Words and phrases like stop, slow down, exercise caution ahead, were largely disregarded by us during our days of alcohol, drug and food excess. If anything, the only word we lived by was “more”.
Entering the program provided structure and boundaries for us that were very necessary. One of the first things we needed to do was stop talking and begin listening. It turned out that we didn’t have the answer for every problem that landed on our doorstep. It was a wise move to be quiet and listen to the counsel of those with greater experience.
It was also imperative that we stop acting on our impulsive thoughts. Just because we had a thought didn’t mean we had to immediately fulfill it. When we had done so in the past we often ended up in some serious hot water. Our poor choices had frequently led to divorce, insolvency and medical issues.
Learning to put the brakes on our thoughts and behaviors did not come easily for us. Often we needed to speak things over with our sponsor or another member in the program. We also learned a lot just by listening to others share how they had sped through their own personal stop signs.
Personal Insight: Have I instituted stop signs in my life?
Just because you have a pain doesn’t mean you have to be one.
One of the powers of the program is that we are not alone. If you are going through a rough patch you can certainly call your sponsor about it. Not only will you have an opportunity to vent, you can also seek out solutions. The same holds true for meetings. The more meetings you attend the more opportunities you will have to share what is happening in your life. There is also the meeting after the meeting where you can get advice as well. All of these actions are encouraged in the program.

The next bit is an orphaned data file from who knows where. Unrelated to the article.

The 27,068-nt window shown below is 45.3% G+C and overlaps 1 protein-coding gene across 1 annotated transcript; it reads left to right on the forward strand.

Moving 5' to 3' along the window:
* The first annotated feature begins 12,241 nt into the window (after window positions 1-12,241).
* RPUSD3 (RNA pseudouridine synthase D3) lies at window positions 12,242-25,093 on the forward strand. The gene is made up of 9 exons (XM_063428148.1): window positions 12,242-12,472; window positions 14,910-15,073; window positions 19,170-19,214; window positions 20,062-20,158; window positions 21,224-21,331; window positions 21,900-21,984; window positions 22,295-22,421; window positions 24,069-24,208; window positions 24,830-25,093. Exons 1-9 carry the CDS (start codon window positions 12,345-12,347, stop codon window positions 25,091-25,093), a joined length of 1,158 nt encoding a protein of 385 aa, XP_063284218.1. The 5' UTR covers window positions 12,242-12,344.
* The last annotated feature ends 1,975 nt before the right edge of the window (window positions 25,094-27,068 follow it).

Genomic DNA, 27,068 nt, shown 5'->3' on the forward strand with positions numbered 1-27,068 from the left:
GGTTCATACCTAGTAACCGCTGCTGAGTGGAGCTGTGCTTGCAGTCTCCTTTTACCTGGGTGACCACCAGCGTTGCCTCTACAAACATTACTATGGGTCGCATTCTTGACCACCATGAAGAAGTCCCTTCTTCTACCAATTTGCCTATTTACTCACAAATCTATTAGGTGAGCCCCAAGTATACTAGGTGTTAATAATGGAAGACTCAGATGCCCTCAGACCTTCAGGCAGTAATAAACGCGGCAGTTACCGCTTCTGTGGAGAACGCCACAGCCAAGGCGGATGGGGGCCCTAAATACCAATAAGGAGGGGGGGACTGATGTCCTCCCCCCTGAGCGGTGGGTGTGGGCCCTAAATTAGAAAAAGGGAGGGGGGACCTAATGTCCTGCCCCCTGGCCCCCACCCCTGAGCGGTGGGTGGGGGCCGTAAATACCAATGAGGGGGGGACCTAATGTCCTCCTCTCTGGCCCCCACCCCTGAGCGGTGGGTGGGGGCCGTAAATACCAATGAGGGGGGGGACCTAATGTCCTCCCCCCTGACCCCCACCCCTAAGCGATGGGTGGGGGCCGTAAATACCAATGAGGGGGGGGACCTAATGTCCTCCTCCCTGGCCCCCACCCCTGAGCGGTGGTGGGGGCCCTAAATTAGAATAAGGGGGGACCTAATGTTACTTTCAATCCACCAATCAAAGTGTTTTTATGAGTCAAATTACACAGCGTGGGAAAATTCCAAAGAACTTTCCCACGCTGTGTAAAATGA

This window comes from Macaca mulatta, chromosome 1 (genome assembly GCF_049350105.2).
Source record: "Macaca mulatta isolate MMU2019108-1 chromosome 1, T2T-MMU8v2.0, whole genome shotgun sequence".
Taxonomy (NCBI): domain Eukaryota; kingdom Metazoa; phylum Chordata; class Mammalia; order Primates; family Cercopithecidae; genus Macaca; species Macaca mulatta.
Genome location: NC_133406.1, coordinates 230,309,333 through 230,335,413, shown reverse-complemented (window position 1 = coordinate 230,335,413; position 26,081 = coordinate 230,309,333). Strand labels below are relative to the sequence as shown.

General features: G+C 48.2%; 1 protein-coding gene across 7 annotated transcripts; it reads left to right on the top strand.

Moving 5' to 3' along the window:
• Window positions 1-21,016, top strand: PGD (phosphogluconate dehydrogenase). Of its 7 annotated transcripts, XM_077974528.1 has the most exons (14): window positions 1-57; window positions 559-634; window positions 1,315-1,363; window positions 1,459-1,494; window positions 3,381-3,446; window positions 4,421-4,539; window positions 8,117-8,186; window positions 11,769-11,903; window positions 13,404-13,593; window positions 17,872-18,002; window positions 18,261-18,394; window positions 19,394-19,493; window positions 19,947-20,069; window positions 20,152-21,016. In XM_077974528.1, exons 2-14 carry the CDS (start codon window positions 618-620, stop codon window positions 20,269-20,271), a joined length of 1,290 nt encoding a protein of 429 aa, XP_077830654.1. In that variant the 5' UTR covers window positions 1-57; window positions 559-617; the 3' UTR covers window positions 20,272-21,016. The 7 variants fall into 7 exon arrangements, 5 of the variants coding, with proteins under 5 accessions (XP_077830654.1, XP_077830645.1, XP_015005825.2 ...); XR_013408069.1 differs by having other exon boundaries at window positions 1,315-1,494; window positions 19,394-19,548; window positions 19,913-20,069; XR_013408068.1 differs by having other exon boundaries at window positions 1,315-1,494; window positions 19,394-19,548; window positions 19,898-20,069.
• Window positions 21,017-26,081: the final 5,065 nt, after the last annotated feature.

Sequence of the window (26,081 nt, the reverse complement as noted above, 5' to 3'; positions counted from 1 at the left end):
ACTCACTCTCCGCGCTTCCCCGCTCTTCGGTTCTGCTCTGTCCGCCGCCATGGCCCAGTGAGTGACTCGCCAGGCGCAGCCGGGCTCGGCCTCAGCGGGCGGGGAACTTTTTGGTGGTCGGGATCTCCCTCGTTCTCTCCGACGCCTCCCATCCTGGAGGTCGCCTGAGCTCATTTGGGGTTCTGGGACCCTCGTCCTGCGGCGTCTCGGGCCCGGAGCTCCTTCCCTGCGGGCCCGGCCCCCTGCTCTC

That being said we do not endorse unacceptable behavior just because a person is feeling angry, fearful, resentful, guilty or victimized. When we are being self reflective and share at a meeting the emphasis needs to be on ourself and not others. Just because we are full of emotion doesn’t give us the right to take someone else’s inventory. It certainly doesn’t give us the right to lash out or to act in an inappropriate way. Our goal is to practice emotional sobriety. This is especially true when we’re encountering difficulties during our day.
Personal Reflection: How do I maintain emotional sobriety?
What we would do without the pause button? How would we be able to get a snack before we continued our favorite show. Or, for that matter not have to delay going to the bathroom because the murderer in the mystery we were watching was about to be revealed. So, at this point in our lives, we are quite familiar with the pause button on our television remote.
There is another type of pause which many of us neglect or don’t even know about. That is our internal pause button. Here’s how you use use it. The next time you are about to lose your temper press your internal pause button. If you are about to pass on a juicy piece of gossip; hit pause. Are you about to make a rash decision without thinking it through? Hit that button. Do you see yourself about to beat yourself up for a decision you made? Just hit it. You need to hit pause when you see yourself beginning to obsess about a future decision. Resentments can be put on pause as well. Perhaps most importantly if you see yourself wanting to drink or drug or eat hit that pause button. In the majority of cases we have nothing to lose by pausing, and often quite a lot to gain.
Personal Reflection: Do I need to hit my pause button more often?
Service is definitely a cornerstone of the 12 step program. There are so many opportunities for service. You can be a greeter at meetings or take on a coffee commitment. Many of us have served as the chairperson for our home group. Part of our responsibility is also to carry the message to others. When called upon, we take outgoing speaker commitments. Sometimes we get sandbagged at a meeting and are asked to speak. Without any preparation we agree to do so. You never know how what you say can affect another member. Service often helps us to step outside of ourselves and our problems and help others. Sometimes though, the best service you can do; is to do nothing. There are some people that just want to take and take and take. In these cases, when you say “no” you are also doing service. You are serving yourself by respecting your personal barriers that you have established. You are saying, “My time is valuable and I need to allot it carefully”. You are also helping them. You are saying, “You are smart enough and strong enough to do it yourself”.
Personal Reflection: Am I more of a doorman or a doormat?